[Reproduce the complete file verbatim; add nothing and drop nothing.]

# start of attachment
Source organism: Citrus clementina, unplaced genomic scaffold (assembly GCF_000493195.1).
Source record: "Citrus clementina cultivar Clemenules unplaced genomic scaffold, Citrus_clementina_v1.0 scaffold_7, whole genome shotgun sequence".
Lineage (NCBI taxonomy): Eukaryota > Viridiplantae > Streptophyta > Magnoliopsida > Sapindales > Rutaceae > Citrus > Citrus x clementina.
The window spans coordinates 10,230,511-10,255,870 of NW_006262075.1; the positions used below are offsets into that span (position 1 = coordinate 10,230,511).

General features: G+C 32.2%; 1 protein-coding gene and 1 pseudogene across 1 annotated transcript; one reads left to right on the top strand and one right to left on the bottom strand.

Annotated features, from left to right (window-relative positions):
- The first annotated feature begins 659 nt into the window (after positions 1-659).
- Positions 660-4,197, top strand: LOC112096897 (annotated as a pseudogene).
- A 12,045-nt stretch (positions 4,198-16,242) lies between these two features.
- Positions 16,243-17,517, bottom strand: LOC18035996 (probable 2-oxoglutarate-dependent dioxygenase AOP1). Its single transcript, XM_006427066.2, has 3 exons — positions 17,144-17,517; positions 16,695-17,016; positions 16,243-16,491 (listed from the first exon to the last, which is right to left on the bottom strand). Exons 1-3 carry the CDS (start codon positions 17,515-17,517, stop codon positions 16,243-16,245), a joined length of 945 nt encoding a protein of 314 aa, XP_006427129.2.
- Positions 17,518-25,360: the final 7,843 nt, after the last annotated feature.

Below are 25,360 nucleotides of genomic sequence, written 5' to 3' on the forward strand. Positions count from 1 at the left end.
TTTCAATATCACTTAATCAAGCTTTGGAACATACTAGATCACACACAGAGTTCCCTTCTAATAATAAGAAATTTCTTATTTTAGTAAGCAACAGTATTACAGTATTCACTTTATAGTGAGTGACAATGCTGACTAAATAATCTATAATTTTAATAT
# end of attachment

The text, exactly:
Source organism: Citrus clementina, unplaced genomic scaffold (assembly GCF_000493195.1).
Source record: "Citrus clementina cultivar Clemenules unplaced genomic scaffold, Citrus_clementina_v1.0 scaffold_7, whole genome shotgun sequence".
Lineage (NCBI taxonomy): Eukaryota > Viridiplantae > Streptophyta > Magnoliopsida > Sapindales > Rutaceae > Citrus > Citrus x clementina.
The window spans coordinates 10,230,511-10,255,870 of NW_006262075.1; the positions used below are offsets into that span (position 1 = coordinate 10,230,511).

General features: G+C 32.2%; 1 protein-coding gene and 1 pseudogene across 1 annotated transcript; one reads left to right on the top strand and one right to left on the bottom strand.

Annotated features, from left to right (window-relative positions):
- The first annotated feature begins 659 nt into the window (after positions 1-659).
- Positions 660-4,197, top strand: LOC112096897 (annotated as a pseudogene).
- A 12,045-nt stretch (positions 4,198-16,242) lies between these two features.
- Positions 16,243-17,517, bottom strand: LOC18035996 (probable 2-oxoglutarate-dependent dioxygenase AOP1). Its single transcript, XM_006427066.2, has 3 exons — positions 17,144-17,517; positions 16,695-17,016; positions 16,243-16,491 (listed from the first exon to the last, which is right to left on the bottom strand). Exons 1-3 carry the CDS (start codon positions 17,515-17,517, stop codon positions 16,243-16,245), a joined length of 945 nt encoding a protein of 314 aa, XP_006427129.2.
- Positions 17,518-25,360: the final 7,843 nt, after the last annotated feature.

Below are 25,360 nucleotides of genomic sequence, written 5' to 3' on the forward strand. Positions count from 1 at the left end.
TTTCAATATCACTTAATCAAGCTTTGGAACATACTAGATCACACACAGAGTTCCCTTCTAATAATAAGAAATTTCTTATTTTAGTAAGCAACAGTATTACAGTATTCACTTTATAGTGAGTGACAATGCTGACTAAATAATCTATAATTTTAATAT